thumbnail group

Connect With Us:

Manufacturing Engineering Media eNewsletters

ME Channels / Quality
Share this

Quality Scan: Inspect Your Parts Before You Make Them

Doug Nemeth - Quality Scan



By Doug Nemeth
 
Sales Manager North America 
CNC Software Inc. 
Tolland, CT



 

Internet forums, blogs, and message boards are full of high-minded theoretical discussions about how misleading it can be to measure parts on the same equipment that they were made on. It’s the metrology equivalent of letting the fox guard the hen house. If your machine is out of calibration or has some sort of offset flaw, then the resulting deviations will project themselves into your part, or at least the parts that were cut outside of your machine’s sweet spot, and you may not catch the problem before your customer does.
Practically speaking, however, if your machine has been meticulously calibrated, then doing in-process checks as you manufacture complex geometries, particularly on multi-axis equipment, is an idea that could pay for itself the first time this system flags a problem. If your machine has probes on board, then all you need to do to reap the benefits of in-process gaging is to allocate someone’s time to learning how to use it, which may be less than you might think. To make this even easier, some CAM software is now integrating probing routines into the programming environment.


However, before you start using CAM to initiate the inspection of parts while you make them, you might want to consider something else even further up the line—inspecting your parts before you make them. Many manufacturers are routinely taking models of parts in their CAM system after CNC programming and inspecting them. This goes beyond simulating tool motion and detecting interferences by backplotting or verifying material removal using a color-coded solid model simulation. Nearly all CNC programmers who have these capabilities use them routinely as a check on their own work. What I am talking about is actually inspecting the virtual part in CAM as if it were the finished part itself.


Here are a few of many possible examples:


Visually Inspecting Surfaces—A manufacturer of precision injection molds uses CAM simulation to pre-inspect the surface finish on the EDM electrodes that will be used to cut critical components. He says it’s like taking something the size of a pea and blowing it up to the size of a basketball. With such high magnifications, most toolpath-induced surface blemishes become obvious. This approach has allowed this tool designer to consistently produce high surface finishes important to its medical device manufacturing customer base.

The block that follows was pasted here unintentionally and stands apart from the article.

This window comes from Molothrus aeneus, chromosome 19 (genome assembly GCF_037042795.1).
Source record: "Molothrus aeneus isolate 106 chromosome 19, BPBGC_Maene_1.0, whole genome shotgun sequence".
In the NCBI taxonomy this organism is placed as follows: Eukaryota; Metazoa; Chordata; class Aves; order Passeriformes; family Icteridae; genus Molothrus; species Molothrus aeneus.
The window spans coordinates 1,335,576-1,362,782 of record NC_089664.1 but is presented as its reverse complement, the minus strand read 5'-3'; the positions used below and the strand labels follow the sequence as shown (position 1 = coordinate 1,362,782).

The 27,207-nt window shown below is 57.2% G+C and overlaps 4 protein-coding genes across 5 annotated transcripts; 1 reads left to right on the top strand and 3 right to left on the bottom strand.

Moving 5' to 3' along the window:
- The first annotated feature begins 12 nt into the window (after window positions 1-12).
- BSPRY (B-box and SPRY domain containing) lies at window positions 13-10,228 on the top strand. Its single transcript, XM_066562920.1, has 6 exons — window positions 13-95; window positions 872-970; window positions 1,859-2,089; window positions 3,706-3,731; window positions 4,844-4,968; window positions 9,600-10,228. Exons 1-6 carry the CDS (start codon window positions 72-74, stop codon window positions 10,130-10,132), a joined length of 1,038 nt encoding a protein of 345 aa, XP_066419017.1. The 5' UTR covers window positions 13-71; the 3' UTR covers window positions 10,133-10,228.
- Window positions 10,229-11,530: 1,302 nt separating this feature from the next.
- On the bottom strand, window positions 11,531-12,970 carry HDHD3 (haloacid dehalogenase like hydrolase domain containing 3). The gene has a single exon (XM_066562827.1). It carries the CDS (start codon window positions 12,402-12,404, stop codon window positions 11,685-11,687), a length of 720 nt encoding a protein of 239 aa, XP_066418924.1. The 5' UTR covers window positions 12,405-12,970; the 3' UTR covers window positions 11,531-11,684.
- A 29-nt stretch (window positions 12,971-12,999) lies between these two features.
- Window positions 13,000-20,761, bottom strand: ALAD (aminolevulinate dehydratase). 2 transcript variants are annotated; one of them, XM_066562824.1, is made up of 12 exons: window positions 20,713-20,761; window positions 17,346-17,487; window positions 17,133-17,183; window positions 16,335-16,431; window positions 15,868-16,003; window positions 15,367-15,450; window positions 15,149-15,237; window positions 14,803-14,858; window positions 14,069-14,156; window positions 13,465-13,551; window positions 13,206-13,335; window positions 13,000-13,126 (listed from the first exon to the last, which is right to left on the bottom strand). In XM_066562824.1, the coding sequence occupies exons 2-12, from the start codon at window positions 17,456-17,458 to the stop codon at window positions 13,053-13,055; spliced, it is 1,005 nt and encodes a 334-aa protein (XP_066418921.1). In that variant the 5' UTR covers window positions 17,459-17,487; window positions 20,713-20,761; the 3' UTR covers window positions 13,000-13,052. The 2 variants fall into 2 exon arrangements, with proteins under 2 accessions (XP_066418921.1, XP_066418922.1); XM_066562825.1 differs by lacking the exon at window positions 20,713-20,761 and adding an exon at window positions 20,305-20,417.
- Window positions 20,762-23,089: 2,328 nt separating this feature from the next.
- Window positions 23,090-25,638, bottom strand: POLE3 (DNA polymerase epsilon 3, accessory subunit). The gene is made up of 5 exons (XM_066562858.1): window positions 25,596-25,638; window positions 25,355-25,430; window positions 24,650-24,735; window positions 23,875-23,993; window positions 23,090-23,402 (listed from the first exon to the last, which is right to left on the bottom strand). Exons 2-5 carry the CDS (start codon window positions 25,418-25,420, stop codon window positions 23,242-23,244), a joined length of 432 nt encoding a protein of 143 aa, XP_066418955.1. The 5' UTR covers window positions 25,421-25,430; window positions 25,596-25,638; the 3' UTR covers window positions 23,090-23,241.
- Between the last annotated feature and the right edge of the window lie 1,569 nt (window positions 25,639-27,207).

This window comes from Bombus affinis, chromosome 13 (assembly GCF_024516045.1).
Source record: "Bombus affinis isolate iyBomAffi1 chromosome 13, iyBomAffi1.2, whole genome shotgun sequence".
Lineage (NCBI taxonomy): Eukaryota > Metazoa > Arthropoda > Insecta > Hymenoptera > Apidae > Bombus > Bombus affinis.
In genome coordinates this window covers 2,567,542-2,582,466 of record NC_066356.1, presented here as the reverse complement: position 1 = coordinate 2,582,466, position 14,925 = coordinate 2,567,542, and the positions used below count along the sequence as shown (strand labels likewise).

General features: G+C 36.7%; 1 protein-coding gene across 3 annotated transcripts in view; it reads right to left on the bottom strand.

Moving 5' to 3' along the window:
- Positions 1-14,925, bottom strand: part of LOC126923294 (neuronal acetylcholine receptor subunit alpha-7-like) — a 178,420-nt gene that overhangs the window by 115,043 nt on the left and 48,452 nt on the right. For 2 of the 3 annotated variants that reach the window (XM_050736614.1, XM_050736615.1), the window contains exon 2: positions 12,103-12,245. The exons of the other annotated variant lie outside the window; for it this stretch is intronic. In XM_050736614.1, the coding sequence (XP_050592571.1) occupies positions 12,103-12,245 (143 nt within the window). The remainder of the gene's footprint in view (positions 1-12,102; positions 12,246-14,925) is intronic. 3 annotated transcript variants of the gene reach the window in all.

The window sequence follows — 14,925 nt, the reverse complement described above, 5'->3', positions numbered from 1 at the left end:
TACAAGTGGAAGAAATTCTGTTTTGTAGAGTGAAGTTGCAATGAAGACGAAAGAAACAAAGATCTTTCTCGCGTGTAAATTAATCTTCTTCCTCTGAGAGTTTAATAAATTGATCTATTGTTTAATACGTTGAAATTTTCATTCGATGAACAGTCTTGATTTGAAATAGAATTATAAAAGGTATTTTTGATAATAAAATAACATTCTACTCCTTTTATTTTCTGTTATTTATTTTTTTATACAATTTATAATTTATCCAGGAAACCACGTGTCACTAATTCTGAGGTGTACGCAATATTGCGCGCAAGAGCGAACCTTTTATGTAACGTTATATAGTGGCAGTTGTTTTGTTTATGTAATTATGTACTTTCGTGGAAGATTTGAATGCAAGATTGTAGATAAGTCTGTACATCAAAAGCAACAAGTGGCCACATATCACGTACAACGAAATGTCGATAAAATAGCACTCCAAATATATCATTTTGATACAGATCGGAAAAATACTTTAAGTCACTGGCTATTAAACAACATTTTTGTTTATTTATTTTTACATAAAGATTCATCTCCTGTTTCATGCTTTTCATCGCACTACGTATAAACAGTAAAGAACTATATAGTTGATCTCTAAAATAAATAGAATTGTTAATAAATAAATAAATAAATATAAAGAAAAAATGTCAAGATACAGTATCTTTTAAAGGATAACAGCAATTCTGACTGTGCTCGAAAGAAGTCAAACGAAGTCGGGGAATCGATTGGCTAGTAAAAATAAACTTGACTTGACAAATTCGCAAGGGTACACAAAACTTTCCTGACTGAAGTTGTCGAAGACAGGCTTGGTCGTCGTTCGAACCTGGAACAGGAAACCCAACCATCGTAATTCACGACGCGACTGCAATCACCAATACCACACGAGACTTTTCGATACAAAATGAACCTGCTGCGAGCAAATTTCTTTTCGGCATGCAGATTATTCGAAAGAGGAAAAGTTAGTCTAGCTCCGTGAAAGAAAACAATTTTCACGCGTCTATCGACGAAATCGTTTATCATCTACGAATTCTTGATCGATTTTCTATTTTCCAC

Minimizing Burrs—Burrs are a major concern for a manufacturer of motorized telescope mounts because burrs can affect product performance as well as jeopardize the users’ confidence in the product. Manual deburring is labor intensive and expensive. This manufacturer chamfers the edges on all of its part features to eradicate burrs. When the CNC program is finished, the programmer rapidly flies over and zooms in on all the edges, inspecting them to insure that chamfers are an appropriate size and depth to eliminate nearly all of potential burrs.


He also wants to know if chamfers go in close enough to nearby walls and other features to shave off burrs that might be missed because CAM program defaults don’t allow the tool to run in too closely. When this situation is detected, the CAM software’s “Extend Toolpath” feature allows the programmer to manually extend the toolpath to get in closer without allowing the tool to nick the adjacent feature.


Direct Comparison with the CAD Model—Why wait for a part to arrive at the QC Lab before comparing its data to the CAD model? Some CAD systems allow for the generation of an STL file that can be automatically compared to the CAD model to flag problems too minute to be clearly visible in the CAM software’s verification simulation routine. A job shop we know is using this approach to eliminate the need to measure non-critical features in the QC lab so that parts can go into production sooner.
The point of all this is that significant quality interventions can and should be made during the creation of CAM programs. CAM system users must work with their design and manufacturing counterparts to identify quality issues that can be efficiently monitored at the CAM programming stage.
This is not to suggest that final inspections can be eliminated. Rather that the sooner quality issues are detected and fixed, the less they will cost. So, why not inspect your parts before you make them? ME

This article was first published in the February 2013 edition of Manufacturing Engineering magazine. Click here for PDF


Published Date : 2/1/2013

Manufacturing Engineering Media - SME
U.S. Office  |  One SME Drive, Dearborn, MI 48128  |  Customer Care: 800.733.4763  |  313.425.3000
Canadian Office  |  7100 Woodbine Avenue, Suite 312, Markham, ON, L3R 5J2  888.322.7333
Tooling U  |   3615 Superior Avenue East, Building 44, 6th Floor, Cleveland, OH 44114  |  866.706.8665